My Name is Roisin. I am 24 years old and I identify as gay. I was born in 1993 as one half of a set of twins in Co. Kildare. I had a very happy childhood with a loving and supportive family. I was born the same year that Ireland passed the Criminal Fraud (Sexual Offences) Bill which decriminalized homosexuality. It is terrifying to think that if I was born at a different time in history I would probably be living a very miserable life compared to the one I am living now.
I am thankful everyday that I can live the life I want. However, it continues to be a struggle at times for any gay person, living in a world where you are assumed to be straight.
I struggled in my teenage years. As everyone does. I was awkward and spent a long time trying to find myself. I knew I was different. I really started to question myself at 15 and 16. My mother was going through a new religious Christian phase at the time and she went to church every week.
One Sunday, my mother innocently told one of the pastors that I had some questions about what the bible said about gay people. The pastor approached me knowing why I was asking questions. He told me that I was having mixed feelings because my parents split up and that being gay was a psychological disorder. He told me that if I did not get help with this, that when I died, because of my sin, I would not get into The Kingdom of Heaven. He reassured me that he could counsel me through these feelings and steer me on the right path. I was devastated. I was not in any way ready to come out to my mother after this experience.
Things changed when I was 18; I started going out in Dublin and I immersed myself in the gay scene. Maybe once or twice a month I would get a few friends to come up to Dublin and I could finally be who I was. I was free in Dublin. After a year of going out secretly to gay bars, and spending my first year in college in the closet, I met a girl. After our first date I came out to my Mam. All it took for me to find the courage to come out was seeing myself with the possibility of having a girlfriend and realizing that i needed the freedom to do so. Although that relationship didn’t last, I often wonder, had I not met my first girlfriend when I did, would I have had the confidence to come out? For me, meeting my first love was the most influential part of my coming out journey. It was exactly what I needed to give me the final push.
At first my Mam didn’t want me to kiss my girlfriend in front of my younger cousin. She thought it was inappropriate. Yet, it was ok for my brother or cousins in heterosexual relationships to show affection to their partners. When I explained to her that she was wrong and showing love, affection and respect to your partner no matter their gender is an important example for children to see, she knew she was wrong. She didn’t mean for it to come across the way it did but at that time she didn’t know any better. It was also difficult for my grandmother when I first came out. She supported me, but also lived with the Irish mentality of not wanting the neighbours or anyone knowing ‘any of my business’. I know my grandmother supported me no matter what but I also understood that it was difficult for her and a lot of the older generation to come to terms with this.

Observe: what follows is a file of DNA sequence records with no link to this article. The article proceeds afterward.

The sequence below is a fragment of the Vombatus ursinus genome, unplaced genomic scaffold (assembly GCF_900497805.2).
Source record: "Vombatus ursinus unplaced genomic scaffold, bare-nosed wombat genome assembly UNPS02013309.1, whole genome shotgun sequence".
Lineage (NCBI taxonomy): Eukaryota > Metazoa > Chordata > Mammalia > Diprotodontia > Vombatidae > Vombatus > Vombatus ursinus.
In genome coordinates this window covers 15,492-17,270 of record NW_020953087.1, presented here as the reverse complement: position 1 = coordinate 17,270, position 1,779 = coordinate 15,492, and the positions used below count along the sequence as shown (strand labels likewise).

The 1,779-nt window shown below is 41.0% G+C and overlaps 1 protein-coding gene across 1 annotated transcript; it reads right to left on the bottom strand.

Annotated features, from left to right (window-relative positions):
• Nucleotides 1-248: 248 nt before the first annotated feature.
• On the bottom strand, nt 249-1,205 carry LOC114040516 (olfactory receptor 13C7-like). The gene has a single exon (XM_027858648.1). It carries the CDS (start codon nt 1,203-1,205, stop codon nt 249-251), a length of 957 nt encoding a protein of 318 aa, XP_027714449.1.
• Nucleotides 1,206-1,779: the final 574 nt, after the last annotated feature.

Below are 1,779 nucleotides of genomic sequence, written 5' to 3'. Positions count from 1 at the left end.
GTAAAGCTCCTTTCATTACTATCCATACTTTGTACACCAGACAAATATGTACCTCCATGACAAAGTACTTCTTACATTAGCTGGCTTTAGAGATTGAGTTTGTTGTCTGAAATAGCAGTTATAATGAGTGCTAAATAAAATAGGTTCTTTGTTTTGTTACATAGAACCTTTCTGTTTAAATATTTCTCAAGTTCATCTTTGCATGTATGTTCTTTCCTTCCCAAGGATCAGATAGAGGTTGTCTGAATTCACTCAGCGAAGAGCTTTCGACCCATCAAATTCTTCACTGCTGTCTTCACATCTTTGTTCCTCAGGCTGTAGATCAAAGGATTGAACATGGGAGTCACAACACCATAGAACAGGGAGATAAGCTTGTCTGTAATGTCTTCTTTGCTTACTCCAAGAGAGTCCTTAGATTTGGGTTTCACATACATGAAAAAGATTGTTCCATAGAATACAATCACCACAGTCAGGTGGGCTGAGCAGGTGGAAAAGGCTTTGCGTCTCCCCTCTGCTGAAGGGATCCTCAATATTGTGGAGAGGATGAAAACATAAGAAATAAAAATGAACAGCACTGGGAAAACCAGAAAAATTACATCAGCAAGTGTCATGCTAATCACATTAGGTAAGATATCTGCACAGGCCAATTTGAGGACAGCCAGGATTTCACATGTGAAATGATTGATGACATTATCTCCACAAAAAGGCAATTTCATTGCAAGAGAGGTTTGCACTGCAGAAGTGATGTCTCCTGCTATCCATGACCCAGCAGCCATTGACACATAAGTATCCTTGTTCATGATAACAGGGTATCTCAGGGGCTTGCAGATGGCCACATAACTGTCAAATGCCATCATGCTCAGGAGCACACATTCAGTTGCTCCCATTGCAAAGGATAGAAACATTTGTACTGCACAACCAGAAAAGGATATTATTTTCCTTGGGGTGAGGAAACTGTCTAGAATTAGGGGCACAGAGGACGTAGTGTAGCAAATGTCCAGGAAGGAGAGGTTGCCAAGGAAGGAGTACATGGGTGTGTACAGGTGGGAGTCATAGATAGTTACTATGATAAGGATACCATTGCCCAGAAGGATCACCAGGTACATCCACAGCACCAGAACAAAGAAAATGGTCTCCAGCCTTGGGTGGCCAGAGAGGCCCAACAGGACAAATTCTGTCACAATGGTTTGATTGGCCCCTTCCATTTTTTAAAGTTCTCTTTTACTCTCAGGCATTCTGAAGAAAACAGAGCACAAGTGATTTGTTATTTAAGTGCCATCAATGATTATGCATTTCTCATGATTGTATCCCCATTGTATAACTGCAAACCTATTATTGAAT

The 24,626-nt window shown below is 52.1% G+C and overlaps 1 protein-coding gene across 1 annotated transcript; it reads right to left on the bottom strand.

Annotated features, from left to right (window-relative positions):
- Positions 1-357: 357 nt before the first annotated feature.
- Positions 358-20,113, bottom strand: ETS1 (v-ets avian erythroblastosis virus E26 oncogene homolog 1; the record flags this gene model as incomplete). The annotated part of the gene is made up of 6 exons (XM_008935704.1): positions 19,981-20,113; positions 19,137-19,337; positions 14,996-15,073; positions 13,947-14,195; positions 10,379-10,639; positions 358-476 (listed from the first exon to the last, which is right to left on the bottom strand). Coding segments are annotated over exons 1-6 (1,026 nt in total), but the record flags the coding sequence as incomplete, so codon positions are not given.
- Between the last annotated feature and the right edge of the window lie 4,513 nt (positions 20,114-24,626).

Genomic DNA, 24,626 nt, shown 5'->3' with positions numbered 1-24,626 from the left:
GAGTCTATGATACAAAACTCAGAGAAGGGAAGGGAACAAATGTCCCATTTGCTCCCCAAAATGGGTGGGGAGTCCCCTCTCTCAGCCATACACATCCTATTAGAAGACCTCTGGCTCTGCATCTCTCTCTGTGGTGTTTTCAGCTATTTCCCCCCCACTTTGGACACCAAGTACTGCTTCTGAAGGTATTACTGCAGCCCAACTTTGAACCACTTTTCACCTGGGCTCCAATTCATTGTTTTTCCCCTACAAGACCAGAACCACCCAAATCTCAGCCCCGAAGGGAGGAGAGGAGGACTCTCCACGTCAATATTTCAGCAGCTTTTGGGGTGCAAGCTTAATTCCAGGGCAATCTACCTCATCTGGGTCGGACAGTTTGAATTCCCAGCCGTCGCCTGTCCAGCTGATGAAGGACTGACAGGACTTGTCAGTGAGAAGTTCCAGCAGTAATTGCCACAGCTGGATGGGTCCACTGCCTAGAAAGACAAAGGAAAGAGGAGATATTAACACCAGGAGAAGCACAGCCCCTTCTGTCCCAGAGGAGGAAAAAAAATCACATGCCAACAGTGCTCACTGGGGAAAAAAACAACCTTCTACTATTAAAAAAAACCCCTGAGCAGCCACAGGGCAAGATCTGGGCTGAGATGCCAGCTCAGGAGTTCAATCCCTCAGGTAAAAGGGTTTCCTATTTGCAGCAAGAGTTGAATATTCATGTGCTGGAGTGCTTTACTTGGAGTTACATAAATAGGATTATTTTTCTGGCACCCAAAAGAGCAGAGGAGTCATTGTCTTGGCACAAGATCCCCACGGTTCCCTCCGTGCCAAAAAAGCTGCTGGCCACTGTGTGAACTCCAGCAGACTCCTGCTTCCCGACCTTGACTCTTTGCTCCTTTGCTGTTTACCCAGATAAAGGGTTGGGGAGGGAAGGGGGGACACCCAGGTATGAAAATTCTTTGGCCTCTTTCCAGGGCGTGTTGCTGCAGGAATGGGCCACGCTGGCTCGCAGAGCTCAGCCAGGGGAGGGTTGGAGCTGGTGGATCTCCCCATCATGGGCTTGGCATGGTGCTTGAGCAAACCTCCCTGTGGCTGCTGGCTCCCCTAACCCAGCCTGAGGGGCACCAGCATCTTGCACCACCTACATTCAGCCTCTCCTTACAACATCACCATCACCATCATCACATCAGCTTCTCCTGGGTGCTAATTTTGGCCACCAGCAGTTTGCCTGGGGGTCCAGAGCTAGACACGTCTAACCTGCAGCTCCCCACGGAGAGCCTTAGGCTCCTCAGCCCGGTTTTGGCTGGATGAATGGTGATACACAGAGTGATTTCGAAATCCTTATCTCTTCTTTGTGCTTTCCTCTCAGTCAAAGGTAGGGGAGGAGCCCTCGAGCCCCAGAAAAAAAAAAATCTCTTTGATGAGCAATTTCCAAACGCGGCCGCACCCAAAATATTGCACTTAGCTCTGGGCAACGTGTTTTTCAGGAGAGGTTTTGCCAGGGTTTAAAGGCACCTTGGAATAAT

Five years after coming out, I moved to America with my girlfriend. I began working at an Irish community organization on the edge of a large city. On my first day, a group of my older clients were discussing the marriage of the doctor of one of the of one members at the weekend- their male doctor married a man. The conversation quickly turned homophobic. Some of my clients were disgusted at the thoughts of this man kissing a man. Some clients said they could not go to a doctor who was gay. I felt a sense of panic.My heart genuinely stopped and I just knew I could not come out in any way for fear of these people not wanting to work with me or being disgusted by me. I was sat there unable to speak. This was my first day on the job and my clients had no idea that I was gay and the “friend” I brought with me was actually my partner. It was a great struggle leaving Ireland where I was completely out and proud in my relationship compared to then having to go back in the closet and pretend that my relationship did not exist. This was very difficult and hurt a great deal.
The reality is that I may not always be accepted and there will always be people who are homophobic. However, in today’s Ireland, for me personally, I feel comfortable with my sexuality and I feel mostly accepted. This feeling of public acceptance has everything to do with the wonderful Marriage Equality referendum in 2015. I have never been so proud to be Irish as I was on May 22nd 2015. Despite this, moving abroad can feel like starting the coming out process all over again and it made me grateful for how advanced, liberal, and accepting Ireland in 2017 is to me. Now that I have experienced life abroad as a young Irish person who identifies as LGBTQ, I can say that I appreciate Ireland's acceptance and I will always try to be who I am. Life is too short to spend it living a life you do not belong in.